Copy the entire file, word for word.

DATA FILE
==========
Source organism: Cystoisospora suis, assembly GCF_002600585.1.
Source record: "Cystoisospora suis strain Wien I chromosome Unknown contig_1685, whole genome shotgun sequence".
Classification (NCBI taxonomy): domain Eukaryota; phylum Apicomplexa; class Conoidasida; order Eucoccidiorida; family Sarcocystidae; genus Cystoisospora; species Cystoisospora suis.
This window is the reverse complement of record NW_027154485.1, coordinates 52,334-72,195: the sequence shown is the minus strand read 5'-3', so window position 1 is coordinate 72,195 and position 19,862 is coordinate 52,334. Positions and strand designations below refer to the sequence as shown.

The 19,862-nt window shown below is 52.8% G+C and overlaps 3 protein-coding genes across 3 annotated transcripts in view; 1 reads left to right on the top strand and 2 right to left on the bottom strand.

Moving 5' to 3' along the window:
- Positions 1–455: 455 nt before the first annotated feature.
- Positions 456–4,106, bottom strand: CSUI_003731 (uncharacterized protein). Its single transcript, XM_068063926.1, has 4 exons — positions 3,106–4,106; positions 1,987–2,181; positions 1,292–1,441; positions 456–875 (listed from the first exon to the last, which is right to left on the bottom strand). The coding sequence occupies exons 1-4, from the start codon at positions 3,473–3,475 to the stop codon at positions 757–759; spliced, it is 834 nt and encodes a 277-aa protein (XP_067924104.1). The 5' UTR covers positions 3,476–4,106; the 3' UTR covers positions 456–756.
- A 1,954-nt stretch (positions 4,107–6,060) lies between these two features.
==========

Source organism: Cystoisospora suis, assembly GCF_002600585.1.
Source record: "Cystoisospora suis strain Wien I chromosome Unknown contig_1685, whole genome shotgun sequence".
Classification (NCBI taxonomy): domain Eukaryota; phylum Apicomplexa; class Conoidasida; order Eucoccidiorida; family Sarcocystidae; genus Cystoisospora; species Cystoisospora suis.
This window is the reverse complement of record NW_027154485.1, coordinates 52,334-72,195: the sequence shown is the minus strand read 5'-3', so window position 1 is coordinate 72,195 and position 19,862 is coordinate 52,334. Positions and strand designations below refer to the sequence as shown.

The 19,862-nt window shown below is 52.8% G+C and overlaps 3 protein-coding genes across 3 annotated transcripts in view; 1 reads left to right on the top strand and 2 right to left on the bottom strand.

Moving 5' to 3' along the window:
- Positions 1–455: 455 nt before the first annotated feature.
- Positions 456–4,106, bottom strand: CSUI_003731 (uncharacterized protein). Its single transcript, XM_068063926.1, has 4 exons — positions 3,106–4,106; positions 1,987–2,181; positions 1,292–1,441; positions 456–875 (listed from the first exon to the last, which is right to left on the bottom strand). The coding sequence occupies exons 1-4, from the start codon at positions 3,473–3,475 to the stop codon at positions 757–759; spliced, it is 834 nt and encodes a 277-aa protein (XP_067924104.1). The 5' UTR covers positions 3,476–4,106; the 3' UTR covers positions 456–756.
- A 1,954-nt stretch (positions 4,107–6,060) lies between these two features.